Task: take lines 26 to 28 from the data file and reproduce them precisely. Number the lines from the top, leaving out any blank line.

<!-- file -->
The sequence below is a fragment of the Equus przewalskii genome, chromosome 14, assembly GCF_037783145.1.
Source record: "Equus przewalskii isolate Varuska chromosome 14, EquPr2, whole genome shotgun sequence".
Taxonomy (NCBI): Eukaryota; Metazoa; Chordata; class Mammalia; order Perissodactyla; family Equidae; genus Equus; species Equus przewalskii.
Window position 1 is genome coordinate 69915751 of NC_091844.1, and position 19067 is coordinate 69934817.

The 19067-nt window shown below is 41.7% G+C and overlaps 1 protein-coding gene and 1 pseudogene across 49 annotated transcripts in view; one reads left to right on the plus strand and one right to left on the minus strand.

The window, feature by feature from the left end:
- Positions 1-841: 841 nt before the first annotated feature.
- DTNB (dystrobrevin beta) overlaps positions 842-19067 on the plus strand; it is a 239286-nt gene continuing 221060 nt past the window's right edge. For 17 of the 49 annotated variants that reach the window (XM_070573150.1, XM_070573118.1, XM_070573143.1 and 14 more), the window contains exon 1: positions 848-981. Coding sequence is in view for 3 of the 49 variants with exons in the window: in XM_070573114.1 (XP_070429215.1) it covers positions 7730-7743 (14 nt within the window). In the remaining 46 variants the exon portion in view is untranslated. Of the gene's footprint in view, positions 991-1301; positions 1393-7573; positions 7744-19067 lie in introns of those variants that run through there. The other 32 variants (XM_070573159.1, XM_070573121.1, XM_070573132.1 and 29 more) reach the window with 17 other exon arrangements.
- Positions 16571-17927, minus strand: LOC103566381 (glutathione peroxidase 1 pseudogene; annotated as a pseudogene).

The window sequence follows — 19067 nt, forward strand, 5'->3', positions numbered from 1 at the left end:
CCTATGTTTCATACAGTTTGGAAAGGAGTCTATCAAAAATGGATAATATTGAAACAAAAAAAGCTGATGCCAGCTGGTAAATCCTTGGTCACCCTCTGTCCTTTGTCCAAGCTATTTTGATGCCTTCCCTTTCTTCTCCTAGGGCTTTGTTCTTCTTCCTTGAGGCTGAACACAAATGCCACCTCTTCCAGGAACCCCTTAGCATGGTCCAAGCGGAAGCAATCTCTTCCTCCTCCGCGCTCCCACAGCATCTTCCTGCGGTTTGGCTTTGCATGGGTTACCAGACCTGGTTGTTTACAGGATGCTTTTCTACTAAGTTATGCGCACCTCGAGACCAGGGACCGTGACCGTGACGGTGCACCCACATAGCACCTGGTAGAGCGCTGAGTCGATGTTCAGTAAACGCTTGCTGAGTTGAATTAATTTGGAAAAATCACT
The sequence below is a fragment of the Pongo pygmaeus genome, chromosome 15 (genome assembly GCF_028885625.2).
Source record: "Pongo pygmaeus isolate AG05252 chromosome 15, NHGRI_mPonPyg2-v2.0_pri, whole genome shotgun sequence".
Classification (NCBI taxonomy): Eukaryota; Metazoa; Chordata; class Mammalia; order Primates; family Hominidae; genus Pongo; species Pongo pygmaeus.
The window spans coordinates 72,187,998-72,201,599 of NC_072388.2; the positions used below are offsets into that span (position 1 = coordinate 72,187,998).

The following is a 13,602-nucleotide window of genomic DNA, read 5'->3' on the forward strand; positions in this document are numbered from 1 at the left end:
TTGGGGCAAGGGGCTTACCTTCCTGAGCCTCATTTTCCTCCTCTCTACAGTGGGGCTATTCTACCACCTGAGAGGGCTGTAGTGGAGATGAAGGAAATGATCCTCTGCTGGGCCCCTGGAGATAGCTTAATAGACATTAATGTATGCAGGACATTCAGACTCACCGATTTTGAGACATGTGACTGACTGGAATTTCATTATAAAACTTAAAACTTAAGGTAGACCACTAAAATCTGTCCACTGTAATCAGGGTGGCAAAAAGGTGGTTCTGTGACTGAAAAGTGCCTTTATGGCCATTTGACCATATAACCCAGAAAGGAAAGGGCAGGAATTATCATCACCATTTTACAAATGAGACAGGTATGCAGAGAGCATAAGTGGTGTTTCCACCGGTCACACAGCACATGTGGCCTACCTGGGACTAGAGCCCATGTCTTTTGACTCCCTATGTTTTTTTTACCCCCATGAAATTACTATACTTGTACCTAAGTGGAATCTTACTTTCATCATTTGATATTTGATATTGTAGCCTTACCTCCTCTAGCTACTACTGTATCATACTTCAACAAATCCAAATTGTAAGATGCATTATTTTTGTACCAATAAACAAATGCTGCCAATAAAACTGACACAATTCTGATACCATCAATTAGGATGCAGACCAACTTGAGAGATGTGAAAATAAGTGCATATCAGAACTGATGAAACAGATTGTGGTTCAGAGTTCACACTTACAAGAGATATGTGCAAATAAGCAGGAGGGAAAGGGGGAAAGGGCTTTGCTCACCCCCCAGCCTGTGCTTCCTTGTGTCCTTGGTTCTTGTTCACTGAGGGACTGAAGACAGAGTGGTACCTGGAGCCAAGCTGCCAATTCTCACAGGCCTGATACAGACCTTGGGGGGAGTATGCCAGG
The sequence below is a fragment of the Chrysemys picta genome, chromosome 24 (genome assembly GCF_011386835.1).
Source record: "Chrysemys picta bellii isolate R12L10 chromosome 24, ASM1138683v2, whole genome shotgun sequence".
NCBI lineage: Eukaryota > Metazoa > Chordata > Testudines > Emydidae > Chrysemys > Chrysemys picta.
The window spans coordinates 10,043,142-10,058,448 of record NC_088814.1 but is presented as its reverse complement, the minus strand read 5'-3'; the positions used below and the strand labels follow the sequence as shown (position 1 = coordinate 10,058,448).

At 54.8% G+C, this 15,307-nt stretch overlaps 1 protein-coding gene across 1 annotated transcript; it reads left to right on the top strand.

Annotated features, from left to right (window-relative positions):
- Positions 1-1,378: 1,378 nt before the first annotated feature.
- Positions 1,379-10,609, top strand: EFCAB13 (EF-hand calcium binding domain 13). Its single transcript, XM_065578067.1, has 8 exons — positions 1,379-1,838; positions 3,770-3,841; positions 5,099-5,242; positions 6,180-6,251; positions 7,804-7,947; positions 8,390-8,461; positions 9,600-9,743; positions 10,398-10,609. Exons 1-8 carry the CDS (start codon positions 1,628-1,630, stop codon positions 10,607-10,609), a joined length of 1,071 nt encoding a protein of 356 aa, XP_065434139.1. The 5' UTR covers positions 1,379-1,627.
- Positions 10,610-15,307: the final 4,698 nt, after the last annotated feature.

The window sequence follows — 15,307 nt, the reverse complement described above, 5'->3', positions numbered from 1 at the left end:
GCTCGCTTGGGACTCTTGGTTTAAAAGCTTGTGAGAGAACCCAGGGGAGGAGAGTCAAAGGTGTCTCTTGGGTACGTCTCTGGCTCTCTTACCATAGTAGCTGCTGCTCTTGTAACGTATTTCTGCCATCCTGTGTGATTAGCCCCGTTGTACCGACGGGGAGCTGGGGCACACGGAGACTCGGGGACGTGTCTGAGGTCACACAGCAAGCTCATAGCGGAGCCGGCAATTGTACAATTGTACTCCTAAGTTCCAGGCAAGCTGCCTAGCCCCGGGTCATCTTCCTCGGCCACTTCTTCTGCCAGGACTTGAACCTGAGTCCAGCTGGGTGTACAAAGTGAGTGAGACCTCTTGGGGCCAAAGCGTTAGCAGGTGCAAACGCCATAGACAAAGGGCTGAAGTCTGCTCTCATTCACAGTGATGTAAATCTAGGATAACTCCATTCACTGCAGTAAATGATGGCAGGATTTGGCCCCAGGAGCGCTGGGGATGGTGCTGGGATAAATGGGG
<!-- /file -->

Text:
- Positions 10,610-15,307: the final 4,698 nt, after the last annotated feature.

The window sequence follows — 15,307 nt, the reverse complement described above, 5'->3', positions numbered from 1 at the left end:
GCTCGCTTGGGACTCTTGGTTTAAAAGCTTGTGAGAGAACCCAGGGGAGGAGAGTCAAAGGTGTCTCTTGGGTACGTCTCTGGCTCTCTTACCATAGTAGCTGCTGCTCTTGTAACGTATTTCTGCCATCCTGTGTGATTAGCCCCGTTGTACCGACGGGGAGCTGGGGCACACGGAGACTCGGGGACGTGTCTGAGGTCACACAGCAAGCTCATAGCGGAGCCGGCAATTGTACAATTGTACTCCTAAGTTCCAGGCAAGCTGCCTAGCCCCGGGTCATCTTCCTCGGCCACTTCTTCTGCCAGGACTTGAACCTGAGTCCAGCTGGGTGTACAAAGTGAGTGAGACCTCTTGGGGCCAAAGCGTTAGCAGGTGCAAACGCCATAGACAAAGGGCTGAAGTCTGCTCTCATTCACAGTGATGTAAATCTAGGATAACTCCATTCACTGCAGTAAATGATGGCAGGATTTGGCCCCAGGAGCGCTGGGGATGGTGCTGGGATAAATGGGG